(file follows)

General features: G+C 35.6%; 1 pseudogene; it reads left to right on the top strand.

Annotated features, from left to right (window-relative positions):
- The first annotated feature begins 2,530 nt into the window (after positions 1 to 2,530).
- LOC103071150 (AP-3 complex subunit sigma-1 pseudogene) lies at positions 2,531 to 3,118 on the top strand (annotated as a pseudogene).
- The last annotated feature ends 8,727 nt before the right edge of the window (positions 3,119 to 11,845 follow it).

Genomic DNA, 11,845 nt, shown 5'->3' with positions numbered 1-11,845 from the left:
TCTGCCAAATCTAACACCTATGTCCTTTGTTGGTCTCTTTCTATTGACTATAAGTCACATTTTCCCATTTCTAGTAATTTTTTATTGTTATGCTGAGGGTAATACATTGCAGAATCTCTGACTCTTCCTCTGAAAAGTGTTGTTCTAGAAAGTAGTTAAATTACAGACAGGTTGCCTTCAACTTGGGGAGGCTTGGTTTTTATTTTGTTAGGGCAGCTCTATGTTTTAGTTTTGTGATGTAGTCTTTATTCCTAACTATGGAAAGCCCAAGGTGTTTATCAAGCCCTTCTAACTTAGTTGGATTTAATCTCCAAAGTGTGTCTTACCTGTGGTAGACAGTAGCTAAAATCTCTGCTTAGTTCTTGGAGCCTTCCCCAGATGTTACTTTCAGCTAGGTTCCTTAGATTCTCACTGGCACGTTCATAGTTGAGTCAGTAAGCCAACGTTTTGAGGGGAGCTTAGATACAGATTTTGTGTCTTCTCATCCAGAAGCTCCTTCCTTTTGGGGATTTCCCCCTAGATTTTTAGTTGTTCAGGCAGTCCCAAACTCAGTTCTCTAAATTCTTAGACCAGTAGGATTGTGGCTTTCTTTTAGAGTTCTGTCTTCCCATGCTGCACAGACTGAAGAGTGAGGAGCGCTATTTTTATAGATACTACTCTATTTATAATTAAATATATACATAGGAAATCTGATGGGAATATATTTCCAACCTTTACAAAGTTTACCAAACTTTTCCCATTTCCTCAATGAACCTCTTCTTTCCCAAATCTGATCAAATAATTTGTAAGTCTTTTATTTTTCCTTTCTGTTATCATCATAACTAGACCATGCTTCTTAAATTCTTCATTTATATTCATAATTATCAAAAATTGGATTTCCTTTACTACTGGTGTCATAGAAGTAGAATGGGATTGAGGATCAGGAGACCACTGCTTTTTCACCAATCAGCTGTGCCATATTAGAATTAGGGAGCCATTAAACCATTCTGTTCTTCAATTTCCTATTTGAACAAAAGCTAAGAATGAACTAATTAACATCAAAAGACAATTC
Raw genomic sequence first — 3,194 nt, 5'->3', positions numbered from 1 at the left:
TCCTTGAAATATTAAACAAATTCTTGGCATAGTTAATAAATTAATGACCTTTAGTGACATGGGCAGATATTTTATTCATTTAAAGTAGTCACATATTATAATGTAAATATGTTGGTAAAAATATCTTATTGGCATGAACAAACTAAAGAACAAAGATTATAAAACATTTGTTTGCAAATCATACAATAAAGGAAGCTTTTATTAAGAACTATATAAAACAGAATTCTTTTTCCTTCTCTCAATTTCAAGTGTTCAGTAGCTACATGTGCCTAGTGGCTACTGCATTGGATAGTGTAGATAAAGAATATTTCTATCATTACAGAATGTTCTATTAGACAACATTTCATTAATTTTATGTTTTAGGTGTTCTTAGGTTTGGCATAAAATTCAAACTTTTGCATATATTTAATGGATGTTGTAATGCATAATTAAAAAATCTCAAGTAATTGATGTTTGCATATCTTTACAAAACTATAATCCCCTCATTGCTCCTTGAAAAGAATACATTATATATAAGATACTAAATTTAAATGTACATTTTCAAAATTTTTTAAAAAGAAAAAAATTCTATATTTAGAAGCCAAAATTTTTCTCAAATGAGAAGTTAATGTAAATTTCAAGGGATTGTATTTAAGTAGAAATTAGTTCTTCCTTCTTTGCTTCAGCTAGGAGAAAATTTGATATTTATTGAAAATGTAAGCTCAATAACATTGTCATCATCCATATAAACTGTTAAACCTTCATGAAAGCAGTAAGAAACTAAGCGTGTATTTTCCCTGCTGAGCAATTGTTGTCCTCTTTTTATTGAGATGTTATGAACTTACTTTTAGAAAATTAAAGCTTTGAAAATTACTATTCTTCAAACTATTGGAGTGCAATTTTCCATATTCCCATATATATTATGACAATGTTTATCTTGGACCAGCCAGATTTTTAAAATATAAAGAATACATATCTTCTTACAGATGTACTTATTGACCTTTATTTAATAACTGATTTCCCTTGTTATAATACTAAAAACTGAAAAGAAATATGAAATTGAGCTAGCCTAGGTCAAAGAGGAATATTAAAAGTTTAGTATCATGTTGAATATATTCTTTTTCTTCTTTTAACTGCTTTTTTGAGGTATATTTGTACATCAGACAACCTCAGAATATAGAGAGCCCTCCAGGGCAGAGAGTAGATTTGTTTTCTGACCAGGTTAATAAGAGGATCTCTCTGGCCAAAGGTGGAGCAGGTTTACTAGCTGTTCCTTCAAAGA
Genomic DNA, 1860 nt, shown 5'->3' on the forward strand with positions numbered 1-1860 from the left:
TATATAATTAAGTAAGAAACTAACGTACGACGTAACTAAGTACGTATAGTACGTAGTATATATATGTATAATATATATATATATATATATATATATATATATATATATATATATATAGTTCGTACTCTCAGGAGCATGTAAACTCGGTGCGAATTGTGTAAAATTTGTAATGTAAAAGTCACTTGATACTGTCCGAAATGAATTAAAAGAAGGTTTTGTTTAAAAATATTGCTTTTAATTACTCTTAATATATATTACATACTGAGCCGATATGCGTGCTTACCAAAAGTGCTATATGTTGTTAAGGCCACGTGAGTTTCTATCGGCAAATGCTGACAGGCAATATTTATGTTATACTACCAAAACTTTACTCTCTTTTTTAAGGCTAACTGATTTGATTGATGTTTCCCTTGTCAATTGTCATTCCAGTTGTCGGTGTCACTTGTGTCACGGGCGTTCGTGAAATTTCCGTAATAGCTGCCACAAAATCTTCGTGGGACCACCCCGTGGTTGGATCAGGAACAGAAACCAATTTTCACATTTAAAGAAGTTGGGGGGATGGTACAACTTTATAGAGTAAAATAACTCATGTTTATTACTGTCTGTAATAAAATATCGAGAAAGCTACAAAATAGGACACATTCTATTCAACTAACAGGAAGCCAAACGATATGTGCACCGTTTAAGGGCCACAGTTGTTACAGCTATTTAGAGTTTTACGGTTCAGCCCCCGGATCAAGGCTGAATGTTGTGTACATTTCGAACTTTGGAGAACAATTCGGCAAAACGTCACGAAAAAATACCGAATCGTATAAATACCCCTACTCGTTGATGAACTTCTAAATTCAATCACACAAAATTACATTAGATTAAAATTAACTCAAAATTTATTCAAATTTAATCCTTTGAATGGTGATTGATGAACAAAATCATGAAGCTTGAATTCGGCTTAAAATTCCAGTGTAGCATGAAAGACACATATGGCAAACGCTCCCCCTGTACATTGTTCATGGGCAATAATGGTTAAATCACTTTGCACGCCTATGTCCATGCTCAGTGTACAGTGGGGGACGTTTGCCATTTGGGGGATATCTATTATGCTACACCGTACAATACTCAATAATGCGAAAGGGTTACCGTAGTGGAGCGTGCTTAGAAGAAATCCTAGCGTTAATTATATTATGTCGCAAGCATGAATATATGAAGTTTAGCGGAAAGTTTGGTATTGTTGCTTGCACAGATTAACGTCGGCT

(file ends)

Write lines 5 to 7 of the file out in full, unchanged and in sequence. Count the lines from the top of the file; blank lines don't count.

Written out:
- The last annotated feature ends 8,727 nt before the right edge of the window (positions 3,119 to 11,845 follow it).

Genomic DNA, 11,845 nt, shown 5'->3' with positions numbered 1-11,845 from the left:
TCTGCCAAATCTAACACCTATGTCCTTTGTTGGTCTCTTTCTATTGACTATAAGTCACATTTTCCCATTTCTAGTAATTTTTTATTGTTATGCTGAGGGTAATACATTGCAGAATCTCTGACTCTTCCTCTGAAAAGTGTTGTTCTAGAAAGTAGTTAAATTACAGACAGGTTGCCTTCAACTTGGGGAGGCTTGGTTTTTATTTTGTTAGGGCAGCTCTATGTTTTAGTTTTGTGATGTAGTCTTTATTCCTAACTATGGAAAGCCCAAGGTGTTTATCAAGCCCTTCTAACTTAGTTGGATTTAATCTCCAAAGTGTGTCTTACCTGTGGTAGACAGTAGCTAAAATCTCTGCTTAGTTCTTGGAGCCTTCCCCAGATGTTACTTTCAGCTAGGTTCCTTAGATTCTCACTGGCACGTTCATAGTTGAGTCAGTAAGCCAACGTTTTGAGGGGAGCTTAGATACAGATTTTGTGTCTTCTCATCCAGAAGCTCCTTCCTTTTGGGGATTTCCCCCTAGATTTTTAGTTGTTCAGGCAGTCCCAAACTCAGTTCTCTAAATTCTTAGACCAGTAGGATTGTGGCTTTCTTTTAGAGTTCTGTCTTCCCATGCTGCACAGACTGAAGAGTGAGGAGCGCTATTTTTATAGATACTACTCTATTTATAATTAAATATATACATAGGAAATCTGATGGGAATATATTTCCAACCTTTACAAAGTTTACCAAACTTTTCCCATTTCCTCAATGAACCTCTTCTTTCCCAAATCTGATCAAATAATTTGTAAGTCTTTTATTTTTCCTTTCTGTTATCATCATAACTAGACCATGCTTCTTAAATTCTTCATTTATATTCATAATTATCAAAAATTGGATTTCCTTTACTACTGGTGTCATAGAAGTAGAATGGGATTGAGGATCAGGAGACCACTGCTTTTTCACCAATCAGCTGTGCCATATTAGAATTAGGGAGCCATTAAACCATTCTGTTCTTCAATTTCCTATTTGAACAAAAGCTAAGAATGAACTAATTAACATCAAAAGACAATTC